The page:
People of ACM - Kim-Kwang Raymond Choo

November 2, 2021

How do you define digital forensics, and what is its relationship to distributed ledger technology?

Digital forensics, an interdisciplinary research area, can be broadly defined to be the process of identifying and preserving evidential artefacts of relevance to a criminal investigation or civil litigation, analyzing the evidential artefacts, and presenting the findings in a court of law as an expert witness. Due to the digitalization of our society, digital evidence is no longer restricted to devices such as computers, laptops and mobile devices. In the foreseeable future, it is likely that all-sensing AI-driven smart devices will become the norm and be an integral part of our Cyber of Everything Ecosystem (CoEE). For example, devices around us (e.g., smart sensing devices in buildings, on streets, and in the air), on us (e.g., smart clothes, shoes, and lenses) and in us (e.g., devices embedded in our bodies, such as prosthetic body parts) collect, synthesize, and analyze data from different interconnected devices in the CoEE. Such data and devices are potential sources of evidence and intelligence.

Hence, moving forward, we posit the importance of designing and implementing forensic-ready systems and infrastructure. Such a concept (also referred to as "forensic-by-design") is analogous to "secure-by-design" and "privacy-by-design," where requirements for forensics are integrated into relevant phases of the system development lifecycle, with the objective of developing robust forensically-ready systems. This also necessitates the design and deployment of some sort of AI-driven digital forensic black box (analogous to the flight recorder on commercial flights), where AI agents can be used to automatically identify and collect artefacts of forensic interest in a forensically sound manner. Such artefacts can then be stored in secure centralized/decentralized locations (i.e., blockchain or distributed ledger technologies can be utilized to ensure the integrity of the stored artefacts, due to properties such as immutability), which can also be used to train AI-driven cyber defensive systems to facilitate investigations, cyberattack attributions, and threat assessments and mitigation.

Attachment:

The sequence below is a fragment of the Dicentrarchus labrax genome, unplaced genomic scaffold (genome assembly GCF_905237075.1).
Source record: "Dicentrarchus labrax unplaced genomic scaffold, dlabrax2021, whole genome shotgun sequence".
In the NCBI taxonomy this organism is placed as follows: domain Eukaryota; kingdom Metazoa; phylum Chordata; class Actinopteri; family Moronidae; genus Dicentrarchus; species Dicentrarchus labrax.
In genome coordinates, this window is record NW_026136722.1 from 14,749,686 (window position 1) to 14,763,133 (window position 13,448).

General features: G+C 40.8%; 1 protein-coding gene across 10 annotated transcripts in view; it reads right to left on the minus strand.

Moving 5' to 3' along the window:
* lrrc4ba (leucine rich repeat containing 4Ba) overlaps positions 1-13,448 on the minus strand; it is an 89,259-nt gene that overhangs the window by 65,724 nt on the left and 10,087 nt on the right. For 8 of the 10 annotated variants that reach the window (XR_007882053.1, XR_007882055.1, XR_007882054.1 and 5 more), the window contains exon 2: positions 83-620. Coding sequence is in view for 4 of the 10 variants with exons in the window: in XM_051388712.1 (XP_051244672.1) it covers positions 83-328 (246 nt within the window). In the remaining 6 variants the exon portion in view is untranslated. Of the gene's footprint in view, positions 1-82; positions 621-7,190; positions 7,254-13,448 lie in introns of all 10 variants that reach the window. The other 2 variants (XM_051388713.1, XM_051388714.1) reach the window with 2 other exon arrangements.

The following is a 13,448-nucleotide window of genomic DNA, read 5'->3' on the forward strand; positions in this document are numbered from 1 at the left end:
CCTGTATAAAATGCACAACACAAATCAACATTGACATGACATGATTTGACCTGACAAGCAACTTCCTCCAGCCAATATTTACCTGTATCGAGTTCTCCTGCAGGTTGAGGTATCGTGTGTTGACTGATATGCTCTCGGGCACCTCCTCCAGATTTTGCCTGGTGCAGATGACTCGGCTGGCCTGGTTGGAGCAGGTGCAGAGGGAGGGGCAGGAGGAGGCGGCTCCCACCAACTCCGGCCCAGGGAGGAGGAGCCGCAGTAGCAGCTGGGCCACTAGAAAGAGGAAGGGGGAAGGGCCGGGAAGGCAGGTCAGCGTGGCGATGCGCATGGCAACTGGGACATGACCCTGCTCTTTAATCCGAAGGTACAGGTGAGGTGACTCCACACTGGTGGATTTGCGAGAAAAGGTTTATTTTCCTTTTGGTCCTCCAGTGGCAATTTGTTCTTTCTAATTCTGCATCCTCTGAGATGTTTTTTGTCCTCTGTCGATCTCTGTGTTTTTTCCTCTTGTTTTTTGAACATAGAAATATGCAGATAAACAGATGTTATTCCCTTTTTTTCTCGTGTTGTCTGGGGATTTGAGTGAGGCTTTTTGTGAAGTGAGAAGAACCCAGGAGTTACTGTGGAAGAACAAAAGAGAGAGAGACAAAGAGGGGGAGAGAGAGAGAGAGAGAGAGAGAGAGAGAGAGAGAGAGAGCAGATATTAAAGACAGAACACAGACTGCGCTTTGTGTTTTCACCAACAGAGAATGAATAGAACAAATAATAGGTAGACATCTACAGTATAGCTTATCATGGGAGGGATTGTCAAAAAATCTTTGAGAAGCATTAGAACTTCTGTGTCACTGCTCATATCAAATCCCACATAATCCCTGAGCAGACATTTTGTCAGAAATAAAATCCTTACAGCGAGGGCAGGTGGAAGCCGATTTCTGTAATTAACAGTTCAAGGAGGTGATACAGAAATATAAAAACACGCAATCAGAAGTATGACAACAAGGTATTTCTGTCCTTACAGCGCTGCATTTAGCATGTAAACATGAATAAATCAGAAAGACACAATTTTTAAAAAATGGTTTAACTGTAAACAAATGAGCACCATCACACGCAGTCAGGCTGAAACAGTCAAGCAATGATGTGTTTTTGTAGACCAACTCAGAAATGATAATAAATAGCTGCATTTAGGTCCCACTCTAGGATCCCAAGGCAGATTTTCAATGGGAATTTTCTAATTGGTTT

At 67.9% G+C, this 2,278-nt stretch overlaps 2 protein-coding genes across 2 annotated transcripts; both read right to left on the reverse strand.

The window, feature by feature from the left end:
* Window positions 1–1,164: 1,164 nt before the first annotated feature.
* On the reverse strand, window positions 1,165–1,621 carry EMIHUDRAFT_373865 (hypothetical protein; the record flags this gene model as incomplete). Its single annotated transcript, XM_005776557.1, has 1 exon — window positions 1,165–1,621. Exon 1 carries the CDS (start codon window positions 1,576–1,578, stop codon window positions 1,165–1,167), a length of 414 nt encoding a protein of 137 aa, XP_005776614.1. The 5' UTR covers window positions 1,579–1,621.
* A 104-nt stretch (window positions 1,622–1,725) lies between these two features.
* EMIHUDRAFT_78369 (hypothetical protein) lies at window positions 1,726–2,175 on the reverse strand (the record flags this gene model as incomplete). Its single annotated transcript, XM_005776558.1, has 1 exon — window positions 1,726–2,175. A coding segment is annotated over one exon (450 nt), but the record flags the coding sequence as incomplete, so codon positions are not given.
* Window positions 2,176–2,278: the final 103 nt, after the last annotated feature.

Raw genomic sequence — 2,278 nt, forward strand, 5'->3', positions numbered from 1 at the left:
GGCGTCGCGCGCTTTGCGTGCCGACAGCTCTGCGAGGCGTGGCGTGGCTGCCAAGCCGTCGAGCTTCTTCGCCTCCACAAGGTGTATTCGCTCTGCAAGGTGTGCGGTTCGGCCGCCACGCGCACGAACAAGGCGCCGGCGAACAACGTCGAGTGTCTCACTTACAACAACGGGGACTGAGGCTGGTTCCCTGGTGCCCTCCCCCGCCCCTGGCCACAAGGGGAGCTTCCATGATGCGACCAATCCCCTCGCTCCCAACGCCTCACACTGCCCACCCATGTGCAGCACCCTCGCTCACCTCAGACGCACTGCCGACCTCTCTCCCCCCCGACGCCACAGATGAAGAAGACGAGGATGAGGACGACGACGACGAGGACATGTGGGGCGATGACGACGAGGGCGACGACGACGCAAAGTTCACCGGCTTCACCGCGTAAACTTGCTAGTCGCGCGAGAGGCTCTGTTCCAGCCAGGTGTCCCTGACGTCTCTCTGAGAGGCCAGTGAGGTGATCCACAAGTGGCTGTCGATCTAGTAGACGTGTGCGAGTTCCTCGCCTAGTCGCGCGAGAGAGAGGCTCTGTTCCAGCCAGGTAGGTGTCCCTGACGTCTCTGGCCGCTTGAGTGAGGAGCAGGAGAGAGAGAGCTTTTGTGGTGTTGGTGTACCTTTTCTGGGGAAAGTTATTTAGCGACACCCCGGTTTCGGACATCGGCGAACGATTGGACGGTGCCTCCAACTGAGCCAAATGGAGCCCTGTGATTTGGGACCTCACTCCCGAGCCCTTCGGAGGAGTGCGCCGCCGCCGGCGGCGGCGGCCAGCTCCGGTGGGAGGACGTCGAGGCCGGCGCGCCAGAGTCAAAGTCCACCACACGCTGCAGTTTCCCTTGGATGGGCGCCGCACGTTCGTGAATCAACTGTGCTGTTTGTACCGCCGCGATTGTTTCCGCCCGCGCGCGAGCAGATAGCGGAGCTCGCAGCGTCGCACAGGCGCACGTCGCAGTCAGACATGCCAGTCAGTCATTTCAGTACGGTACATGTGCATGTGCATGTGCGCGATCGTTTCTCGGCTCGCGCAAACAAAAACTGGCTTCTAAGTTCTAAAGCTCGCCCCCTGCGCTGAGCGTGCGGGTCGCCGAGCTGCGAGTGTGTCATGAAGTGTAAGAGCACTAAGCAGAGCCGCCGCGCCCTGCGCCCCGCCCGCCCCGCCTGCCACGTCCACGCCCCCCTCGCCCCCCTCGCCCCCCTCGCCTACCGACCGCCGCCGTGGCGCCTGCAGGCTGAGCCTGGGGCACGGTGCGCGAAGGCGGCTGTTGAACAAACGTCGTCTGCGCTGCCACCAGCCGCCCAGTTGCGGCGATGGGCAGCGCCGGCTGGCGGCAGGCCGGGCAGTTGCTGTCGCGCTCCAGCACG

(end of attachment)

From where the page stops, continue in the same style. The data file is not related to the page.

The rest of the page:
Why should we be interested in distributed ledger technology?

While blockchain underpins cryptocurrencies (e.g., Bitcoin) and smart contracts (e.g., Ethereum), there are much broader applications of blockchain and distributed ledger technologies (beyond cryptocurrencies and smart contracts), such as those in the 16 US critical infrastructure sectors (e.g., financial services, information technology, transportation systems, and healthcare and public health). The interest in exploring the application of blockchain and distributed ledger technologies in the many different domains is partly because of their capability to offer transparent and integrity properties (due to the underlying consensus mechanism), where recorded data in any given block cannot be modified retroactively without modifying all subsequent blocks.

For example, in the context of e-voting, participants can use blockchain address to represent their identities, thus achieving pseudo-anonymity. Operations in conventional voting systems can be defined as transactions or transfer of virtual assets between voters and candidates, and the transaction contents can be encrypted to protect participants' privacy. After the voting process concludes, all transactions related to the voting event will be stored in the blockchain, thus ensuring integrity of the voting process.

Despite the potential benefits of blockchain and distributed ledger technologies, there are challenges associated with the broader adoption of blockchain and distributed ledger technologies in practice. For example, blockchain and distributed ledger technologies have the potential of triggering disruptive changes and can impact socioeconomic systems. Early identification of such technologies and their potential impact is a crucial first step for developing robust governance strategy, such that organizations can maximize their benefits while minimizing their risk exposure.